While we were constructing the robot, the people at OMNI were preparing for their television show, OMNI-The World Tomorrow. Omnivor would make up a large part of the first episode, and the robot would be used at TV trade conventions to sell the TV series. They started their advertising way before the robot had been finished.Note that Omnivor on the right image doesn't even have its display installed.

The Promo video for the program was shot in my house in Ithaca. The first problem was, how to get the robot from our factory (a garage we rented in downtown Ithaca) to my house. My partner's family operated the ambulance service in Ithaca and the door clearance on the ambulances were high enough for the robot. So, one evening, an ambulance rolled up to the front door, a board was placed from the ambulance to the top of the front steps, and a robot rolled out and into the house. We saw the neighbors peeking out through their windows.

A day or two later, the film crew and the actress playing opposite Omnivor arrived from the city. I will not mention her name (to spare her embarrassment), but she is now a network entertainment news comentator. She was not at all comfortable with Omnivor as the leading, um, creature. The promo film had a plot: Lisa was on her very first computer date (of course, her date turns out to be a computer). She walks upto the door, knocks, and the door opens. Omnivor rolls out. Lisa says, "Omnivor?". Omnivor says, "You must be Lisa. Please come in."

Omnivor could be taught scripts. The robot, using voice recognition, would respond to spoken cues. When Lisa said, "Omnivor", the robot would say its line then roll back to let Lisa into the house. When they were filming the sequence, I suddenly remembered I'd programmed the roll back instruction, but NOT the stop instruction. Omnivor had sensors in front to detect obstructions, but not in back. Omnivor weighed over 200 pounds and it could have done serious damage to itself and the wall of the living room. So, I ran out to throw the robot's emergency stop switch. I triped, fell, and from the floor while being pushed back by the robot, tried feeling around for the switch. The director shouted CUT, but the cameraman said 'no way' and continued filming. It's a great outtake. I did manage to throw the switch. Then I needed time to reprogram the robot.

Then came the second problem; If Omnivor is awake (not in sleep mode, where it responds only to the phrase 'Wake up, Omnivor') and if no one has talked to it for sixty seconds, the robot automatically entered random sentence mode. Omnivor had a large number of sentence structures stored in memory, as well as a large vocabulary of nouns, verbs, adverbs, and adjectives. In random sentence mode, OV would randomly choose a structure and fill the blanks with the appropriate word types. Unlike most of OV's capabilities, there was absolutely no A.I. involved in this mode--but people would hang on the robot's every word. Some of the resultant sentences were truly amazing (we had to purge the robot's vocabulary of any reference to OMNI, Bob Guccioni, or anyone else involved with the OMNI organization). When someone spoke to the robot, OV would use its phase sensitive stereo ears to 'look' at the speaker. But, due to a programming error, this feature stayed active when OV was talking as well. Omnivor would try to find the source of the sound (which it couldn't do as the speakers made the sound appear to come from the robot itself). The robot, when speaking, was sort of like a small kid; it's head would wander randomly from side to side. This actually began a second or so before the robot began to speak (the sound board made a noise before emitting speech). So then, Lisa was standing near the robot. The robot entered random sentence mode, looked her straight in the eye, and said, "Get lost, cheap thing." The film crew went into hysterics and Lisa went off in a huff. It took almost a quarter hour to convince her that the robot didn't mean it, and an additional period of time to convince her that nobody had put us up to it.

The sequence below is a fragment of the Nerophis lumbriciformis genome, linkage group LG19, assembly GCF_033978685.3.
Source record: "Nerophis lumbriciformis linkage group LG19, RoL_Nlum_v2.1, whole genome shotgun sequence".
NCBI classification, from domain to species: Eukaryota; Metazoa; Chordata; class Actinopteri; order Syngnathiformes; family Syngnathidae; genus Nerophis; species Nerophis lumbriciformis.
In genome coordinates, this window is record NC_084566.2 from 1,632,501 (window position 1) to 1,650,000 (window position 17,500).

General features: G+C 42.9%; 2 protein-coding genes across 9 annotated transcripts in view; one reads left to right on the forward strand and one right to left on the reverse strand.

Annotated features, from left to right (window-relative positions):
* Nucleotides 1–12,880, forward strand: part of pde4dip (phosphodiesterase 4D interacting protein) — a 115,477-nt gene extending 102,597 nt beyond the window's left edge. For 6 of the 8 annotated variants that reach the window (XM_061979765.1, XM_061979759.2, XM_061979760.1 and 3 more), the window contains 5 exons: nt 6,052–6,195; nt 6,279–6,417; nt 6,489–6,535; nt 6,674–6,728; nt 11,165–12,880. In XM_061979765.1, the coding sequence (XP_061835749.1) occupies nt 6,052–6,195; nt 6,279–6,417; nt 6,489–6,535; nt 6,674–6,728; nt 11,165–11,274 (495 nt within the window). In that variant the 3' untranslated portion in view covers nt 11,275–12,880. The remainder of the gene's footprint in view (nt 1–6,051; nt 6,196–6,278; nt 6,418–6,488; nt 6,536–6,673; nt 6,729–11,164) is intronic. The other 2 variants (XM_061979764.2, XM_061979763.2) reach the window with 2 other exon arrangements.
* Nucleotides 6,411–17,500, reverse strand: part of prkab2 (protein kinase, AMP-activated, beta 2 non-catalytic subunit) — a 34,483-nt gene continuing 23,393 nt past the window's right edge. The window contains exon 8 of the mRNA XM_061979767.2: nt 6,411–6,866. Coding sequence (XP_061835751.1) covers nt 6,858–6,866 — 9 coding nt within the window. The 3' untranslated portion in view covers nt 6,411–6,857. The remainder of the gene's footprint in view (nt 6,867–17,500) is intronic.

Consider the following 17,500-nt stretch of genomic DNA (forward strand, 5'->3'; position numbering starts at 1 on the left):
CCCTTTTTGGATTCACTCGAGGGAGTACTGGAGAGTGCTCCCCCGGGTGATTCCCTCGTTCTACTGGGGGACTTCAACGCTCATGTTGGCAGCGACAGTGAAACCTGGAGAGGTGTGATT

Finally, we had a good take. The robot rolled back, stopped, then raised an arm (which had been below camera level). The arm contained a paper cup of water. The robot (as it had been instructed) said, "Would you care for a drink?" Lisa said, "Yes, please, Omnivor." At that point the robot would release the cup as Lisa took it. But another programming error caused OV to, instead of releasing the cup, squeeze the cup, crumpling it and spilling water everywhere. The director decided to keep that bit in. Eventually, we got a good take. But the numerous out-takes were really funny.

An article about Omnivor and the TV series appeared in OMNI magazine.

The TV series was not well received, and folded quickly. But, during its run, I got to work with Ben Bova and Isaac Asimov (Omnivor could recite the laws of robotics on command). Honestly though, although I regret the closing of OMNI, a terrific magazine, I didn't regret the cancelling of Omni-The World Tomorrow. The TV series was almost embarrassingly bad.

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